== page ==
Enter the wormhole...
Release Date: OUT NOW!
12A | 164 minutes Director: Christopher Nolan Cast: Matthew McConaughey, Anne Hathaway, Jessica Chastain, Casey Affleck, Topher Grace, Michael Caine
“We’re explorers, not caretakers,” muses frustrated pilot Cooper ( Matthew McConaughey) – a man born “40 years too late or 40 years too early” – near the start of Christopher Nolan’s Interstellar. The same could be said for the director himself. Not one content to rest on his cinematic laurels, Interstellar sees Nolan voyaging into space – and full- tilt science fiction – for the very first time. The result? Often spectacular, sometimes frustrating, infinitely ambitious…
As ever, attempting to sum up Nolan’s labyrinthine plotting ( brainstormed once again alongside younger brother Jonathan) is nigh- on impossible without spoiling the twisty, time- hopping narrative and carefully crafted reveals. The film takes place in a near- future where the Earth is slowly withering, permanently covered in a thick layer of arid dust that makes human survival at best challenging, at worst nigh- on impossible. The population is declared a “caretaker generation”, tasked with improving sustainability for their descendants, while notions of space exploration and other means of survival are actively discouraged ( schools now teach kids that the
McConaughey cements his A- list comeback
Moon landings were “faked” in order to destabilise the Soviet threat during the Cold War).
Trying to make sense of it all is former pilot turned corn farmer Cooper, whose undampened thirst for science and discovery are passed on to his headstrong daughter, Murphy ( Mackenzie Foy). After a mysterious gravitational anomaly points them in the direction of what remains of NASA, Cooper is soon persuaded by his former mentor ( Michael Caine) to pilot a top secret interstellar mission alongside his own daughter Brand ( Anne Hathaway), using a mysterious wormhole to explore strange new worlds suitable for the possible relocation of the human race.
The plot may be higher- than- high concept, but Nolan keeps the world of Interstellar admirably and charmingly lo- fi. Iceland lends its stunning natural edge to the film’s alien landscapes, while the tech – taking cues from the likes of 2001: A Space Odyssey and Alien – has a tangible, old- school quality to it, from the embryonic hypersleep chambers to McConaughey’s clunky, faceless robot sidekick TARS. Ditto the movie itself, shot on film in good old- fashioned 2D. It’s to Nolan and his visual effects team’s credit, though, that he’s still able to push boundaries despite this traditional approach: Interstellar contains without doubt some of the most inventive, immersive and abstract outer- space visuals ever put up on the big screen.
Despite the scale, though, this is a film about fathers and their daughters, and it’s easy to see why Steven Spielberg almost took the director’s chair. If there’s one criticism usually levelled at Nolan’s previous work it’s a lack of emotional heft – a complaint he goes some way to addressing here. Still, you can’t help wonder if The Beard might have added an extra layer of warmth to a fable that often gets bogged down in exposition, trying as it does to make the space- time theories of physicist Kip Thorne – on which the film is based – accessible to all, particularly when Hans Zimmer’s score threatens to swamp the dialogue completely.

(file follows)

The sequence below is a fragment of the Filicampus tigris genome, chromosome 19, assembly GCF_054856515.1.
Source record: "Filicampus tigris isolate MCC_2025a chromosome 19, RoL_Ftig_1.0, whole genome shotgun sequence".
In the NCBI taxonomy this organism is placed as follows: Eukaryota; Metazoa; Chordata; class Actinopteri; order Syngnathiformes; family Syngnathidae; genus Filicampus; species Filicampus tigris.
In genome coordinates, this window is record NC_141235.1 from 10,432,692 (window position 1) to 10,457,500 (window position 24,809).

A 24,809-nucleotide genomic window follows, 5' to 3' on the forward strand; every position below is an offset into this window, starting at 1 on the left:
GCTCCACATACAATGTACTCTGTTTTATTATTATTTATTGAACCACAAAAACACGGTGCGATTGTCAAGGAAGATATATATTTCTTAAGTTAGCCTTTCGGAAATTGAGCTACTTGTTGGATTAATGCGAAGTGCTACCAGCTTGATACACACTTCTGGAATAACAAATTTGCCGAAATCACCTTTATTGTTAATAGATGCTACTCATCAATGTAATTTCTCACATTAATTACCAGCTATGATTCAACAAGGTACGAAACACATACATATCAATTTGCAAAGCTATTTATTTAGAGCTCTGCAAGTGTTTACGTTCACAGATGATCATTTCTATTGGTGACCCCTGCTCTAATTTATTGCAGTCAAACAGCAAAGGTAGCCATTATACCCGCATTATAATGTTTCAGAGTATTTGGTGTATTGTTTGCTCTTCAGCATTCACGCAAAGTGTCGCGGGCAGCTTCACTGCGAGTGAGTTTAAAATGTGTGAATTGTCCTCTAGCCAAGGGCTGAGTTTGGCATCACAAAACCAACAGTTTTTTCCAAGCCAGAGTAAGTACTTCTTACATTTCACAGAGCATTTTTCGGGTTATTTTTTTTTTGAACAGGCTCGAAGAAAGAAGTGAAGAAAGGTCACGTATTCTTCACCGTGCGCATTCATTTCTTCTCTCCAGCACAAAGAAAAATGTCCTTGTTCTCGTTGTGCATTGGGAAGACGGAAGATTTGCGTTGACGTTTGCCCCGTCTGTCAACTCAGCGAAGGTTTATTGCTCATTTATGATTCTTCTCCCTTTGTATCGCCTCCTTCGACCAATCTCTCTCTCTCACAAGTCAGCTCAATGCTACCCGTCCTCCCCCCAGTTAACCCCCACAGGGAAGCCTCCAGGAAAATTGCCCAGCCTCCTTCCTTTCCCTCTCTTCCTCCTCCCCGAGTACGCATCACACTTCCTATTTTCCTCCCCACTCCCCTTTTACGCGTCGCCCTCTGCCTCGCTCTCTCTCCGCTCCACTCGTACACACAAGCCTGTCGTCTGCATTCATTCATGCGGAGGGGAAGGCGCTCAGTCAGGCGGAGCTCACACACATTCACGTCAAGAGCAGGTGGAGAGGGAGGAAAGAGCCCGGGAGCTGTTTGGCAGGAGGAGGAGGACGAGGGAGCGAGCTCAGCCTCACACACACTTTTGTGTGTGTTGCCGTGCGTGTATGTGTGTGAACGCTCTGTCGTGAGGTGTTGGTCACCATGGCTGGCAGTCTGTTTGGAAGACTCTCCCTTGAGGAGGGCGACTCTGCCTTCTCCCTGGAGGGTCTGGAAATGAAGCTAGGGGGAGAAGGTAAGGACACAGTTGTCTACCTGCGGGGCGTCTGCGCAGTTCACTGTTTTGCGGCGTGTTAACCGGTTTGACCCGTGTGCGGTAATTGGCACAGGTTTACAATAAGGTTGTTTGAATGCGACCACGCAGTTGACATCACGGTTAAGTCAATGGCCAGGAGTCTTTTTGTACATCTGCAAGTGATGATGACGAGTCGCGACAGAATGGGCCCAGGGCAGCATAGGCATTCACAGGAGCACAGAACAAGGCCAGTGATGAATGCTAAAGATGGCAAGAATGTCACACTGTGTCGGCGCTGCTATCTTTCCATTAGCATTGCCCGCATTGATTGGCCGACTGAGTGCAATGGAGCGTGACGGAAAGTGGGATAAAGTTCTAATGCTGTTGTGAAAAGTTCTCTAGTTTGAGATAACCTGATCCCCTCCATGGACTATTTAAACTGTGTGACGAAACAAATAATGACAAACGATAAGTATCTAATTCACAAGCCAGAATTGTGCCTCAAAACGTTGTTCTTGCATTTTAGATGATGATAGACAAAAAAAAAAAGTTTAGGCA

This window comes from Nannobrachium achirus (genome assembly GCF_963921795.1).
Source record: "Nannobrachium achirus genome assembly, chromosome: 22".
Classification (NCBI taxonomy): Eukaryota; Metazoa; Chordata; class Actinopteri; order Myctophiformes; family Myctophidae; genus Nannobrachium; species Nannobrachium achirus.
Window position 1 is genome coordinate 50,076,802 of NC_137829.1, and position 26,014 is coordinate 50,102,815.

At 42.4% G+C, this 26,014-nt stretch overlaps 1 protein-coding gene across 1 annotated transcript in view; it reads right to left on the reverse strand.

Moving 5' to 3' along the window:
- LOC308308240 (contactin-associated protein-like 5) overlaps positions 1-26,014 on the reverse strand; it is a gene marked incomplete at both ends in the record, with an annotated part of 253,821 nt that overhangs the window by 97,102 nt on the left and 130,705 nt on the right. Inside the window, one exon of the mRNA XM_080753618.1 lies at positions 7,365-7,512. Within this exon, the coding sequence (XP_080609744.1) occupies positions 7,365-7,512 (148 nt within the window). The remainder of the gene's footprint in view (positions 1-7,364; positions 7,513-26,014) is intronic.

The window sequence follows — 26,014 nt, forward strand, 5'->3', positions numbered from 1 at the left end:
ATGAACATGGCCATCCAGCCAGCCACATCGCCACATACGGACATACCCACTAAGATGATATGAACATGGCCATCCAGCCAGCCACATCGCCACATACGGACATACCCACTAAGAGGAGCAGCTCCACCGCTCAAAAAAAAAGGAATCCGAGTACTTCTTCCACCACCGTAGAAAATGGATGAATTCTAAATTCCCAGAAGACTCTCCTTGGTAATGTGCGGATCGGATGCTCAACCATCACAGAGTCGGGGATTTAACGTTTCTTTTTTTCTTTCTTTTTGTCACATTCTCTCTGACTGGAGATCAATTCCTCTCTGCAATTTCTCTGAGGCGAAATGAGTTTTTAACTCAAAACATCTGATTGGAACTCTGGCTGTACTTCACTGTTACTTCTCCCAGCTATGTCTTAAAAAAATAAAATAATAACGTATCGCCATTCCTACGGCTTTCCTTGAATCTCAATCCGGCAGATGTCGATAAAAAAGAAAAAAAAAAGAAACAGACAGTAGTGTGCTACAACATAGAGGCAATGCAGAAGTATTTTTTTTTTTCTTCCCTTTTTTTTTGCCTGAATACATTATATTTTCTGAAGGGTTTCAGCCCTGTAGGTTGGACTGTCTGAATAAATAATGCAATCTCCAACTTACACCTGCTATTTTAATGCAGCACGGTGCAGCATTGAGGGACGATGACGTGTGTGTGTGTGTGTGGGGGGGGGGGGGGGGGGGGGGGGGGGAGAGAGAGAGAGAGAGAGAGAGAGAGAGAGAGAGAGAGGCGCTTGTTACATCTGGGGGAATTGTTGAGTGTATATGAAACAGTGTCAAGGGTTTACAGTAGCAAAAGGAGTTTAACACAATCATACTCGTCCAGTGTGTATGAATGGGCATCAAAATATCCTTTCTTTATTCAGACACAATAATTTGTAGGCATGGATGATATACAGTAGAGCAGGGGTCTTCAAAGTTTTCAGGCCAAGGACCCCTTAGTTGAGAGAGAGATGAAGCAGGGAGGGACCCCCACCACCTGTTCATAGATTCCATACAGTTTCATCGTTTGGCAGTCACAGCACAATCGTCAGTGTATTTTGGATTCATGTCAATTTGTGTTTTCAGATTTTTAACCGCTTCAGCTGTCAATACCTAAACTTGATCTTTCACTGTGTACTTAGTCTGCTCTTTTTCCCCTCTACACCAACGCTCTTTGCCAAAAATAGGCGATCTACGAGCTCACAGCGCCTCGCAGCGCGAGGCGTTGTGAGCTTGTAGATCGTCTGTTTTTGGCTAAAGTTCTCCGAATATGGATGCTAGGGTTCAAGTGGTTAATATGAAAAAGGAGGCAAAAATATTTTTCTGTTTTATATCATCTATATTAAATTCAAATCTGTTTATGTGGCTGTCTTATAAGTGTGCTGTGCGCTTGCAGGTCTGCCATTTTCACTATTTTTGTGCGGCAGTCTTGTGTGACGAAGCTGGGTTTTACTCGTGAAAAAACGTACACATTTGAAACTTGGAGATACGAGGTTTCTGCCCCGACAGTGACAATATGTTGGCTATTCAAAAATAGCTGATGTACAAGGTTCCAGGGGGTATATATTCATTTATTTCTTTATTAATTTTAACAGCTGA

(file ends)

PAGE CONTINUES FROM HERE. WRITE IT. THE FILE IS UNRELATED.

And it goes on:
Thankfully, Nolan’s helped no end by the charismatic McConaughey, cementing his A- list comeback with a powerful performance that helps ground the grand proceedings and provides the film with its emotional core. Amongst all the space weirdness and alien terrains, it’s one of his quieter moments that proves the film’s small- scale highlight – a heartbreaking scene in which extreme time differences mean he’s forced to literally watch his kids grow up in front of him. It’s also his back- and- forth banter with TARS – a former military droid with a fiercely sarcastic AI ( voiced by comedian Bill Irwin) – that lends the film some much needed humour amongst the solemnity of the mission at hand.
Meanwhile, fellow Nolan newbie Jessica Chastain and regular
collaborator Caine provide solid Earthbound support with only fairly limited screentime, and Hathaway adds a refreshingly down- to- earth presence to the outer- space adventure, despite being saddled with much of the film’s eye- rolling, cod- philosophical monologues.
If there’s one area that Nolan is visibly more comfortable with, it’s tense, super- sized set pieces – and he more than delivers here. From a race against a giant, skyscraper- sized wave to some frosty fisticuffs atop a gargantuan glacier ( meticulously shot to frame the combatants as tiny ants compared to the enormity of the icy mass they’re traversing), Interstellar contains its fair share of heart-in-mouth moments, the previously untapped corners of space providing ample opportunity to mine fresh, gorgeous spectacle.
And yet, despite his seemingly limitless imagination, the director’s ambition ultimately threatens to get the better of him, particularly in the final stretch of the film’s bum-numbing 168- minute running time. With high concept piling up on top of high concept, Nolan’s steady grip on the plot loosens and gives way to more and more flights of fancy, as space- time conundrums, new dimensions and, yes, even the suggestion of extraterrestrial higher powers collide in a dense cacophony of increasingly difficultto- swallow revelations.
Here again it’s McConaughey’s space- dad who saves the day, managing to hold focus – and empathy – despite the ludicrousness of the situation around him. Could he finally break the stalemate between sci- fi and Oscar? Either way, the McConaissance continues...
Kip Thorne’s projected method of space travel is used here and also in Contact – another Matthew McConaughey movie.
The old chest freezer desperately needed defrosting.